Despite our support for evidence-based practice,  care  for people  with sexual problems, according to the rules of “good clinical practice,” must con- tinue, even without solid proof of efficacy. There clearly is a great need for con- trolled efficacy studies in this area. From our analysis that the majority of sexual arousal problems in healthy women are not related to impaired genital respon- siveness, it follows that we expect more benefit for FSAD from psychological treatments than from pharmacological treatments.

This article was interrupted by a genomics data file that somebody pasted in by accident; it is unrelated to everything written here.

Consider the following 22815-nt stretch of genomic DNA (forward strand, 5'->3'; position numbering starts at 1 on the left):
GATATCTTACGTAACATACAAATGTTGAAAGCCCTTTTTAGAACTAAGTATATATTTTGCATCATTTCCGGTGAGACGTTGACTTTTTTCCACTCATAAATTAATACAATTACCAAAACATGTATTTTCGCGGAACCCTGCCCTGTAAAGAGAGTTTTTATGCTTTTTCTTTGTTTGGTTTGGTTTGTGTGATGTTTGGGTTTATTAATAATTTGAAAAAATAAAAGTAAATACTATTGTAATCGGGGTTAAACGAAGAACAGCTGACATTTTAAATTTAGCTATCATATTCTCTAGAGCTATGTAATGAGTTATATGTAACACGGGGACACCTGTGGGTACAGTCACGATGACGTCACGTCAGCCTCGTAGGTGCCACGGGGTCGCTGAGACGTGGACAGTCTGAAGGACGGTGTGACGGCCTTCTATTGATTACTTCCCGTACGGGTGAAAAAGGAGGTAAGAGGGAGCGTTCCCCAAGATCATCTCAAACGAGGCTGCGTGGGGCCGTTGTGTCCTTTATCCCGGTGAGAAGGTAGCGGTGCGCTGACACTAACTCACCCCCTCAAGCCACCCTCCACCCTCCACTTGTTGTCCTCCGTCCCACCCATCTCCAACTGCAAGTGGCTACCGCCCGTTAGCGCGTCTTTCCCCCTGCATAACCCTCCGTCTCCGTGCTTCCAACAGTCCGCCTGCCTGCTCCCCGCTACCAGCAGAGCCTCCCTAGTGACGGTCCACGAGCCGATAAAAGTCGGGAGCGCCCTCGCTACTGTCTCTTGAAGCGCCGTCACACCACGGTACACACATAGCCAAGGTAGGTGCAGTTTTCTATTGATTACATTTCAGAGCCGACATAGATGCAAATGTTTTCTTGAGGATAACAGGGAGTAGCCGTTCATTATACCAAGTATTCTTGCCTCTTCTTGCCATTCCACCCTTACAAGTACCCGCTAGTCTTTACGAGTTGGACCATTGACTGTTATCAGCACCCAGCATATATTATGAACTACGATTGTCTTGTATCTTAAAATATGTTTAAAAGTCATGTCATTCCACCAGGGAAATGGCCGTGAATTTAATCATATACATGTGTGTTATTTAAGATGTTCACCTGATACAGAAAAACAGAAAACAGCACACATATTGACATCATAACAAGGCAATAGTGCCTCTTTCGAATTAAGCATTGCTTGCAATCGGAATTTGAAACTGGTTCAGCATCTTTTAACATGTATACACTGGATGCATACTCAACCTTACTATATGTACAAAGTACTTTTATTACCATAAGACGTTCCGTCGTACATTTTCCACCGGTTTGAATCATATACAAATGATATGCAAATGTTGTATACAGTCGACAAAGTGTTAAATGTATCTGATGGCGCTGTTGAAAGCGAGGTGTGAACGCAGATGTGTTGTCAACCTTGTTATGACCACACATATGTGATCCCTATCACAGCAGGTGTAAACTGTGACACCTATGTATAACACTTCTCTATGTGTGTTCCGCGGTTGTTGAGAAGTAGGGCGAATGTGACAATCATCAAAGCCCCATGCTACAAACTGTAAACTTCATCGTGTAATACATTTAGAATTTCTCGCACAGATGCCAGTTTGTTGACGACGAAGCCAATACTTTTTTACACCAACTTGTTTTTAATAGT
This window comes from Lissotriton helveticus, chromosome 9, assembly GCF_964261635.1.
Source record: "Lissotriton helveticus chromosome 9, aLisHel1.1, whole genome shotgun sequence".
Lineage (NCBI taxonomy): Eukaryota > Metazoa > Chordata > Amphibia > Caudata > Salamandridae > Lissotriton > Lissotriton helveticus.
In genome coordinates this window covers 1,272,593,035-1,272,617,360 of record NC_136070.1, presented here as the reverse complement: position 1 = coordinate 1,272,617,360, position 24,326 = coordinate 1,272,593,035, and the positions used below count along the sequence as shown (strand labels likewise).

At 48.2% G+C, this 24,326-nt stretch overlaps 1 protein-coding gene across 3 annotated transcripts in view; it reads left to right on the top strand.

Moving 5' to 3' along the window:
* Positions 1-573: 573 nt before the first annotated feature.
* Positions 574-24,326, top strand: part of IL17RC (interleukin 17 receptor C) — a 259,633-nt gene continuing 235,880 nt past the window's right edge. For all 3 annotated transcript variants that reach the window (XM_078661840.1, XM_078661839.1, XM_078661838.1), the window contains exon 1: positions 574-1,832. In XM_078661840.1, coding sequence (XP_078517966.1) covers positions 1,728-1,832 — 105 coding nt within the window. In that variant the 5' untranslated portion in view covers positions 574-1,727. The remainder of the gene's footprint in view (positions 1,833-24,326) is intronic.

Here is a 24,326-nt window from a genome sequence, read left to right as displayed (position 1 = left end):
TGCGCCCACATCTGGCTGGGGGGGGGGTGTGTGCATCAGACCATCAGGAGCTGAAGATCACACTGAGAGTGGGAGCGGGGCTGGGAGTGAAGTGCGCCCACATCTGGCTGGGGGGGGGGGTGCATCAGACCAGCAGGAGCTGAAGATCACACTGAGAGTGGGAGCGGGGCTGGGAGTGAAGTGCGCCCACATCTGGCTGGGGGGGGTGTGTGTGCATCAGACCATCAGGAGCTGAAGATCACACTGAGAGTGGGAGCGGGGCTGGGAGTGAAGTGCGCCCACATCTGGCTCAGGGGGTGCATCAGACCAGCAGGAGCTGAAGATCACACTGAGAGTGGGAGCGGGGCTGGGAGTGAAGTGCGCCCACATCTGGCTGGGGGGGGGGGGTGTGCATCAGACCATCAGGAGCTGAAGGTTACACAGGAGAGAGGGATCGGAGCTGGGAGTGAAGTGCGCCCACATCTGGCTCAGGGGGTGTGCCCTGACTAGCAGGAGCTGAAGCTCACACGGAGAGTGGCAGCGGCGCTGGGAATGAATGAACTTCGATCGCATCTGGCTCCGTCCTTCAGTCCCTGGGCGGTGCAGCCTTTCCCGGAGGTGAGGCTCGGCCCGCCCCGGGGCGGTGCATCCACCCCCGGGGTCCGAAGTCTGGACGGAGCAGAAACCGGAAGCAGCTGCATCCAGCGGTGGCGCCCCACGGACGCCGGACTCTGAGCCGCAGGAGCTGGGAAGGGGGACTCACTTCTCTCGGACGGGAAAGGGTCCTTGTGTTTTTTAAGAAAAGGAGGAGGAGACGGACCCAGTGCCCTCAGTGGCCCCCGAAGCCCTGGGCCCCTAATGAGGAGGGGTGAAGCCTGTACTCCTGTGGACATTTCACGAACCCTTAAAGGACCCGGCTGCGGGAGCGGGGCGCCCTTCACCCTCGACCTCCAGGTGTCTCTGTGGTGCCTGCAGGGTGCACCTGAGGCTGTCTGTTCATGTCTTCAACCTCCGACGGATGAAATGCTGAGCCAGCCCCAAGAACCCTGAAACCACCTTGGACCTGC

Pharmacotherapy

In  the  relatively  short time  span, compared to  psychologic treatments, that pharmacological treatments have become available for men, since 1998, the effect of pharmacological treatments in women with sexual arousal problems has been investigated in several controlled and uncontrolled studies. To date, none of the treatments listed here have been approved.